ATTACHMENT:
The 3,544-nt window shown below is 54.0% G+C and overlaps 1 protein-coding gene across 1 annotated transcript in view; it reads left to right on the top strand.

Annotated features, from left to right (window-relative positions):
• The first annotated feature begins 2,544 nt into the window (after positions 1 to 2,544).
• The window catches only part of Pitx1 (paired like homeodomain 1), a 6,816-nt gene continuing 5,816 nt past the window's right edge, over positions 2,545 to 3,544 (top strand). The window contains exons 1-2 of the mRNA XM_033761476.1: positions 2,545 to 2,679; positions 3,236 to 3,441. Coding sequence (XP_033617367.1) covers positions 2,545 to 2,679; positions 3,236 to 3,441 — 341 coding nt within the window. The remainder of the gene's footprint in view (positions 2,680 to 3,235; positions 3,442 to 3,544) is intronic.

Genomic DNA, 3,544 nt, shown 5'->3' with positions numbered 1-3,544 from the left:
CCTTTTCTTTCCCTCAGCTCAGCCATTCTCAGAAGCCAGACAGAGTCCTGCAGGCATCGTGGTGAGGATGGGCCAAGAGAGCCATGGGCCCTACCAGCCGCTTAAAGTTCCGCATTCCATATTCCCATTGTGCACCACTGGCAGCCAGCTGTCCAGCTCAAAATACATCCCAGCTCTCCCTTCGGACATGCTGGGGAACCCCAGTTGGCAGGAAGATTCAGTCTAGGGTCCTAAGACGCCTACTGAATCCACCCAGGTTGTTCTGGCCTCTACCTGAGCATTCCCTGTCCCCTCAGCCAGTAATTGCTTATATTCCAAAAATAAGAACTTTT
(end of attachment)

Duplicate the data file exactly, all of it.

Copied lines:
The 3,544-nt window shown below is 54.0% G+C and overlaps 1 protein-coding gene across 1 annotated transcript in view; it reads left to right on the top strand.

Annotated features, from left to right (window-relative positions):
• The first annotated feature begins 2,544 nt into the window (after positions 1 to 2,544).
• The window catches only part of Pitx1 (paired like homeodomain 1), a 6,816-nt gene continuing 5,816 nt past the window's right edge, over positions 2,545 to 3,544 (top strand). The window contains exons 1-2 of the mRNA XM_033761476.1: positions 2,545 to 2,679; positions 3,236 to 3,441. Coding sequence (XP_033617367.1) covers positions 2,545 to 2,679; positions 3,236 to 3,441 — 341 coding nt within the window. The remainder of the gene's footprint in view (positions 2,680 to 3,235; positions 3,442 to 3,544) is intronic.

Genomic DNA, 3,544 nt, shown 5'->3' with positions numbered 1-3,544 from the left:
CCTTTTCTTTCCCTCAGCTCAGCCATTCTCAGAAGCCAGACAGAGTCCTGCAGGCATCGTGGTGAGGATGGGCCAAGAGAGCCATGGGCCCTACCAGCCGCTTAAAGTTCCGCATTCCATATTCCCATTGTGCACCACTGGCAGCCAGCTGTCCAGCTCAAAATACATCCCAGCTCTCCCTTCGGACATGCTGGGGAACCCCAGTTGGCAGGAAGATTCAGTCTAGGGTCCTAAGACGCCTACTGAATCCACCCAGGTTGTTCTGGCCTCTACCTGAGCATTCCCTGTCCCCTCAGCCAGTAATTGCTTATATTCCAAAAATAAGAACTTTT